Emms plots revenge on Chinese pairing
IF revenge is a dish best served cold then Milton Keynes badminton star Gail Emms has vowed to be ice cool when she and Nathan Robertson meet old foe Gao Ling in the first round.
Emms, 31, has already tasted defeat in Beijing after losing in the women's doubles with Donna Kellogg to China's third seeds Yili Wei and Yawen Zhang on Sunday but has an opportunity to bounce straight back today against a familiar face.
Gao and then partner Zhang Jun pipped the British pairing to gold in Athens and Emms insists there would be nothing sweeter to bow out on than beating the home favourites Gao and new partner Zheng Bo in their own backyard.
She said: "She(Gao) beat us to a gold medal last time so we would like to send her into early retirement.
"When we first saw the draw I thought we could have had an easier match but then if you with that attitude then they have almost won already.
"The expectation is on them. It is the first match in their own Olympics so in a way we have got it. Home country, home Olympics - all the pressure is on them.
"We have won the China Open in 2005 before and that was nice. It would be sweeter to win there."
Since coming together as teenagers for the Nottingham under-16 open, Emms and Robertson have reigned as the golden pair of British badminton.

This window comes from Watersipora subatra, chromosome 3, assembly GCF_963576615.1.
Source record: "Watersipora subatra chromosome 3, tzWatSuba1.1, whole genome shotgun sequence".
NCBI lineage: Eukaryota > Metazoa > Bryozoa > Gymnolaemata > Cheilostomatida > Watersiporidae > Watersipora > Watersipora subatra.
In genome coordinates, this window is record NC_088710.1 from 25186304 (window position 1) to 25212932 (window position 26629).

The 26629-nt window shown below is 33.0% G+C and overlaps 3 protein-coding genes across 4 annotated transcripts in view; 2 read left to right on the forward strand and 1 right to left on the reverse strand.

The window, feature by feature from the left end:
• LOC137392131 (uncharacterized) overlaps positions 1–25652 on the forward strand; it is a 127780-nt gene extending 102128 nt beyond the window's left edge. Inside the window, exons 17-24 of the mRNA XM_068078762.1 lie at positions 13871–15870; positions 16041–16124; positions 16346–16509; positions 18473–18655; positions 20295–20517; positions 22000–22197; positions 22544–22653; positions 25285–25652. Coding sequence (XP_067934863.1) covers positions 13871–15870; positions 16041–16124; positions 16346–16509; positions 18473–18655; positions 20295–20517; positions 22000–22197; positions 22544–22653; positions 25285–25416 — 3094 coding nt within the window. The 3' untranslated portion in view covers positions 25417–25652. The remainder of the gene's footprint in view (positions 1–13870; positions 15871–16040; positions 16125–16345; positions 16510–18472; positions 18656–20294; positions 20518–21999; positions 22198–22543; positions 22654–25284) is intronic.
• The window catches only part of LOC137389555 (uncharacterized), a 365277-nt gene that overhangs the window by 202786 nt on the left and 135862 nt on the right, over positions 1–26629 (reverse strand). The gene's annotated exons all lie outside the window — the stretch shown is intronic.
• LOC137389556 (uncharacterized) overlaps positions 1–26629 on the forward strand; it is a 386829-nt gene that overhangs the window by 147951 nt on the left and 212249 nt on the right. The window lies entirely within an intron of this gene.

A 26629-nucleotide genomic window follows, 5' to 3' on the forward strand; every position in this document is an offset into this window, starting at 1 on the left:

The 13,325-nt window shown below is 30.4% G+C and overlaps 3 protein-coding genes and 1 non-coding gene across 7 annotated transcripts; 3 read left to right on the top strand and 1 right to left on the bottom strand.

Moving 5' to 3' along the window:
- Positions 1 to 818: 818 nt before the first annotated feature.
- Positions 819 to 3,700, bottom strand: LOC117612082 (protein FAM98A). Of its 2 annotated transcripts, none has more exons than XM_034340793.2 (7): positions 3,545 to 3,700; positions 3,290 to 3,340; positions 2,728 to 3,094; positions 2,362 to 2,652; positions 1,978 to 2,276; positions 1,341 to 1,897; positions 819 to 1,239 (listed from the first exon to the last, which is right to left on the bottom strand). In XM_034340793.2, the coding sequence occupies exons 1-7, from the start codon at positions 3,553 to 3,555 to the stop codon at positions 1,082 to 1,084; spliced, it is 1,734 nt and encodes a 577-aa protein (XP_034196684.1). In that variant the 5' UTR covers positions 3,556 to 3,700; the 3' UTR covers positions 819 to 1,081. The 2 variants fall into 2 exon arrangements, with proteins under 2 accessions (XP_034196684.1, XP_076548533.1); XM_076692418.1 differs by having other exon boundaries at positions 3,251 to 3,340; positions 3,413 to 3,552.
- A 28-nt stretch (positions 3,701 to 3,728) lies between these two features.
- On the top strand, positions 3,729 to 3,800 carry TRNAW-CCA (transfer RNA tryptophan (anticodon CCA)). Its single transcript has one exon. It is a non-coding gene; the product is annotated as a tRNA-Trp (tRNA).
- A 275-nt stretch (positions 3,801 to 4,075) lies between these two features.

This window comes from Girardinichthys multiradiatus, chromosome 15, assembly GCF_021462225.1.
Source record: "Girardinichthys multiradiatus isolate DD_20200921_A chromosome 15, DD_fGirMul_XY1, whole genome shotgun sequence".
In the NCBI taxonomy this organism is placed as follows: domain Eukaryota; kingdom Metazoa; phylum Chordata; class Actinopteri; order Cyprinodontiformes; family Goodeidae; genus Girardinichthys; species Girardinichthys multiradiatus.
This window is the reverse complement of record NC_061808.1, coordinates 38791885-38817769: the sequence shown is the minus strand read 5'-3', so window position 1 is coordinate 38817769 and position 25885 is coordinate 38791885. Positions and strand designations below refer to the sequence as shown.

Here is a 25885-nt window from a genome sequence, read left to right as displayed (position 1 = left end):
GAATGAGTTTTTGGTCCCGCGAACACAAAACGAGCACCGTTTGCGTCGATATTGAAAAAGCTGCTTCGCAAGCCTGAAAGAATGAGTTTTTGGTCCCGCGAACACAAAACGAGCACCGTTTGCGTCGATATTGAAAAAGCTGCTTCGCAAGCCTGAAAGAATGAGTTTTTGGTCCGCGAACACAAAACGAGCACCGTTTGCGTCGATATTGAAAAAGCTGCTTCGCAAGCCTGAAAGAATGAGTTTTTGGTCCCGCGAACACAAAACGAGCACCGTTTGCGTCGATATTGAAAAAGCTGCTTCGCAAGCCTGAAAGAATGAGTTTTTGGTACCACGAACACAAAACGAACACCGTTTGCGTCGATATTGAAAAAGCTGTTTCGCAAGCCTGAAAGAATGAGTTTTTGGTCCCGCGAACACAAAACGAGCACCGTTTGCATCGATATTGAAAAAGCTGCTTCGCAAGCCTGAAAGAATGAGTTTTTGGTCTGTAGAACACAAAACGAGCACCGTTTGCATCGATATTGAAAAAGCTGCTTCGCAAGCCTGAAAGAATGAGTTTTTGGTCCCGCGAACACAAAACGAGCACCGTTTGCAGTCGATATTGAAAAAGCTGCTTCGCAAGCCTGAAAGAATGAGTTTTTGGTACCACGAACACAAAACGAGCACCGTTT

The duo - who both train at the Milton Keynes Badminton Centre - have become European, Commonwealth and World champions and also became the first Brits ever to win an Olympic silver in the sport.
And Emms admitted there is just one thing she wants to add to her glittering CV before she puts away her racket for the last time after the Olympics.
She added: "The only thing missing is an Olympic gold medal. This is our best chance to get it.
"We always feel pressure when you go into big events. You put pressure on yourself because you want to go out there and win medals for your country.
"There's expectation because of the final at the last Olympics. People come up to you in the street and say you have to win gold this time.
"Because badminton is a huge event in China, they put so much pressure on their athletes to walk away with the medals for any GB athlete to win is a fantastic achievement."